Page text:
|Synth Site: Alesis: DMpro: User reviews Add review|
|Average rating: 4.1 out of 5|
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|Dave Hastings a part-time user from Jax., FL USA writes:|
Supplemental:I got my DMPRO back from Alesis with the ver2.0 upgrade hardwired in (It took one month). The unit now works exceptionally well with all the Hart® Series X e-drums. Note:Hart Dynamics makes the pads and "cymbals" for the Alesis DMPRO Kit. They are superb and have a lifetime guarantee. I recommend getting them from Peter Hart directly. I stated in my previous comments that I was still looking for the snare sounds I wanted, so I tried an acoustic snare in my on stage e-kit. I took it home afer one rehersal. Neither the band nor I liked the effect. Electronic drums are here to stay, and with the DMPRO and Hart "drums," I am not sorry. The sound is great and they are fun to play.
|Rating: 5 out of 5 posted Tuesday-Apr-25-2000 at 09:57|
|JKSuperstar a part-time user from Denver, CO (USA) writes:|
Sounds are Great (now that's out of the way...)
GOOD: Trigger is dead on (much better than my Roland TD-7). And with 16 triggers (two derived from the hat pedal, down & up!) there's plenty of room for my acoustics + triggers, or a Large full electronic set... As with anything, you need to SPEND TIME playing with the pads until you find the velocity curves that fit your style, (the DMPro has plenty to choose from). Good work on false-triggering with Group Crosstalk matrix (calculated from you playing, not preprogrammed or threshold values) and the Noise Suppression input (good for acoustics, put a trigger on your rack (or other mount) and the DMPro removes that noise). Well, I did mention my last experience was with a TD-7.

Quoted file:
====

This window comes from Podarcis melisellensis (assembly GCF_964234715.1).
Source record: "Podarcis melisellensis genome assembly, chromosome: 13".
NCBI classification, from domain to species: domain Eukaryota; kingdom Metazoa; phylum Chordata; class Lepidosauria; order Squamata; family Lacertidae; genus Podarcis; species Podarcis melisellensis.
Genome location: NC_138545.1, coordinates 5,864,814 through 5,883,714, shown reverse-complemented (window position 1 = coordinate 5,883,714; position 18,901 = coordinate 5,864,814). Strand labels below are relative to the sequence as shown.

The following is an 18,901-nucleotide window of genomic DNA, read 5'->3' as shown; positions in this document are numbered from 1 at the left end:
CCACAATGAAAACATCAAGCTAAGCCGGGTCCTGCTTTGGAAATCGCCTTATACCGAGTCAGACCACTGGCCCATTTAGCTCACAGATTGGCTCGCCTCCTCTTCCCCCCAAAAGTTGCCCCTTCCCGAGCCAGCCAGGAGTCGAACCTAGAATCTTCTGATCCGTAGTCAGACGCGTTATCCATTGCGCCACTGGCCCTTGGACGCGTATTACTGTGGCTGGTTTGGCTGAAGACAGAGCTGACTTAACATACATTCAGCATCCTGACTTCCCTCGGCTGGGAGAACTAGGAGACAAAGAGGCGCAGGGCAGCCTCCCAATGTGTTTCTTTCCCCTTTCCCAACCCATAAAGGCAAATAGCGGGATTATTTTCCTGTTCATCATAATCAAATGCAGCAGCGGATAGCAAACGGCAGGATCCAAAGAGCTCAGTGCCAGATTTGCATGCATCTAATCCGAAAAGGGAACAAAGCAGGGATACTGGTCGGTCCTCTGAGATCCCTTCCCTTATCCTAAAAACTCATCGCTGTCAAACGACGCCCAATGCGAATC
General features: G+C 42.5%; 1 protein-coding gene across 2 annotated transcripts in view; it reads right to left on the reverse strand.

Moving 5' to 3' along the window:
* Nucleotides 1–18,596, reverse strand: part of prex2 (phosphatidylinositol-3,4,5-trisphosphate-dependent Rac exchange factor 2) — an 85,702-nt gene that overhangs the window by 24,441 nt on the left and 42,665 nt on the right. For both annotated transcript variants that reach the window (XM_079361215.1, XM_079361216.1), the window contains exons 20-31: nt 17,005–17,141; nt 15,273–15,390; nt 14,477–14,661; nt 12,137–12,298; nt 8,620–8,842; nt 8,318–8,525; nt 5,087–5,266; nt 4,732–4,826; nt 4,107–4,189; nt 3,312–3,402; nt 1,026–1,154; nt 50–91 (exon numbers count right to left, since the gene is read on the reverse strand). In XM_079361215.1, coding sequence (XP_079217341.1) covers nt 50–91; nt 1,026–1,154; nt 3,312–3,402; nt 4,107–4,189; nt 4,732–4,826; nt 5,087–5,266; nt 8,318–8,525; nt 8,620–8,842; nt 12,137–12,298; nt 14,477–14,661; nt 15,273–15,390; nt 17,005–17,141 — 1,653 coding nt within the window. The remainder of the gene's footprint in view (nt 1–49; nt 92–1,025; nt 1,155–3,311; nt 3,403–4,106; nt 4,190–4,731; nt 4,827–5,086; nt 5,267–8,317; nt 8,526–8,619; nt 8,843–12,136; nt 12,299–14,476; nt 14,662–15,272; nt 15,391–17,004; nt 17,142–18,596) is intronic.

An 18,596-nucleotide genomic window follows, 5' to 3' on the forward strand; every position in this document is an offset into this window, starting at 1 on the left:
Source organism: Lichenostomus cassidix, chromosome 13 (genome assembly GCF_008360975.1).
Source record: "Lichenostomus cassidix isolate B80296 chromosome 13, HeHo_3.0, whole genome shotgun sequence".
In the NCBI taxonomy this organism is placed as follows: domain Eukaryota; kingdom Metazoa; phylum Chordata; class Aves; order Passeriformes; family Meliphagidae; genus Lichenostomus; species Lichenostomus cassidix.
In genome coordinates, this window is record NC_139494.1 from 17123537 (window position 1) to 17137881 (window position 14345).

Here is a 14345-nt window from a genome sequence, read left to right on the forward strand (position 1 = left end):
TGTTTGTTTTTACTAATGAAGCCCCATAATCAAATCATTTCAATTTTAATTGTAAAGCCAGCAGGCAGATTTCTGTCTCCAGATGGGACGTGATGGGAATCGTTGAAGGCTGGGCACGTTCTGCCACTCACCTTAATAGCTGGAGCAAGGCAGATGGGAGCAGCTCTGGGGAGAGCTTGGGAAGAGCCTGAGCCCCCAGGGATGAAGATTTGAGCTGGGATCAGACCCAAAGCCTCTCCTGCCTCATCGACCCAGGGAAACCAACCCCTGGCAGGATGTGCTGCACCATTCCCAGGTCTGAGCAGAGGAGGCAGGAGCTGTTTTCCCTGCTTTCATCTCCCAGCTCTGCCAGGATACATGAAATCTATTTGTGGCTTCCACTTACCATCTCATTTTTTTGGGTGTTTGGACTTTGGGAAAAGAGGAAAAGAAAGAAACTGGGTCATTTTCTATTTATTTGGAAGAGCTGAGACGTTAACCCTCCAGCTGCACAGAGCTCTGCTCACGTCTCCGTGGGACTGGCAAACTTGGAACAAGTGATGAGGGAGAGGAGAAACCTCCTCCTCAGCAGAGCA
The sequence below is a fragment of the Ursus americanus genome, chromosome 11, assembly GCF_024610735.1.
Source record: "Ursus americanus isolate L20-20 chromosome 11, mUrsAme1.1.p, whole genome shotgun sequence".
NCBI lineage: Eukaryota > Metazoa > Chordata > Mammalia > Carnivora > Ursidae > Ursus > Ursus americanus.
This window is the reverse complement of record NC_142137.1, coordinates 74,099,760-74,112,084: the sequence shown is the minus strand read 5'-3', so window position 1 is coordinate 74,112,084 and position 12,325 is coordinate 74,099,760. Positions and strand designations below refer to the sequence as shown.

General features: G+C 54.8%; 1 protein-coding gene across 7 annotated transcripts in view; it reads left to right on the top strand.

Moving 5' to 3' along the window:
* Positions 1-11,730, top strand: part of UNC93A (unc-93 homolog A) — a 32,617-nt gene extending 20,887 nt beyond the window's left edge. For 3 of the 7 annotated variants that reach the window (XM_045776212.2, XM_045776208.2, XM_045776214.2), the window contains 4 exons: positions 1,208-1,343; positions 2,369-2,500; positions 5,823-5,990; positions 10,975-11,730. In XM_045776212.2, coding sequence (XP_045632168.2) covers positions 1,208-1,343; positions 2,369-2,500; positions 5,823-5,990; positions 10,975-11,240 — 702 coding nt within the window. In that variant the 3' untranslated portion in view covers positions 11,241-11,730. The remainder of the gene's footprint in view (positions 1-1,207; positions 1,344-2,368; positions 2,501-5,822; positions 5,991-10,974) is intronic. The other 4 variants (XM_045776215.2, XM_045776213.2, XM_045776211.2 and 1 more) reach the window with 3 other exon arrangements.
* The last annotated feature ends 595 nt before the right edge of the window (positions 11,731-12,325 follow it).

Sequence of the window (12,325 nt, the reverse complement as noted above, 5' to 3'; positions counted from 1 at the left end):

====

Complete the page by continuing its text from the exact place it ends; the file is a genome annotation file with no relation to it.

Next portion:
The Sounds are great (well, out of the >1,000, you've got to find some you like), and if you've got a PC and a Flash Card, you can dump any samples you want into it. It is geared for a studio-setup, with no sequence recorder, though it will play sequences you dump into it (just like sounds). Sound Diver is included (lets you edit anything inside the DMPro) and speeds creating new sounds. Oh yeah...ENVELOPES, ENVELOPES, ENVELOPES!!! That's 3... Amp, Pitch, & Filter....and they don't need to stay assigned to those parameters...a Matrix lets you control most parameters with any incoming MIDI controller or the Aux pedal or the Hat pedal or the Envelopes...you get the point. Drums like talking drums, Udus, and timpani can be created from almost any sound (or sample) for drums that aren't so dead & mechanical (each envelope has delay-attack-decay-sustain-release). MIDI implementation is one of the best...
Effects: Has that Alesis reverb (sometimes sounds like a QS synth, or should I say a Sound Blaster?)but that can be tweaked, and the OverDrive, Delay, and Flange/Chorus/Resonator make up for it.
All the software included finishes off the DMPro's place in a studio (microLogic AV for getting those sequences, Cool Edit to create samples, Sound Diver to bypass the LCD menus, and Freeloader to get your Samples & Sequences into the unit). Oh, and with 64 poly, you can run some bass lines through this thing to boot.
BAD: No sequencer inside. Unfortunately, the Delay is Mono (no Ping-Pongs!) but Alesis probably forsaw this and added 4 Aux outs, so when you're tired of the effects, add your own. Also, for something tagged as "The Best!" it doesn't offer multizone trigger detection, like the ddrum5 and V-drums do. That'd make those snares so much nicer.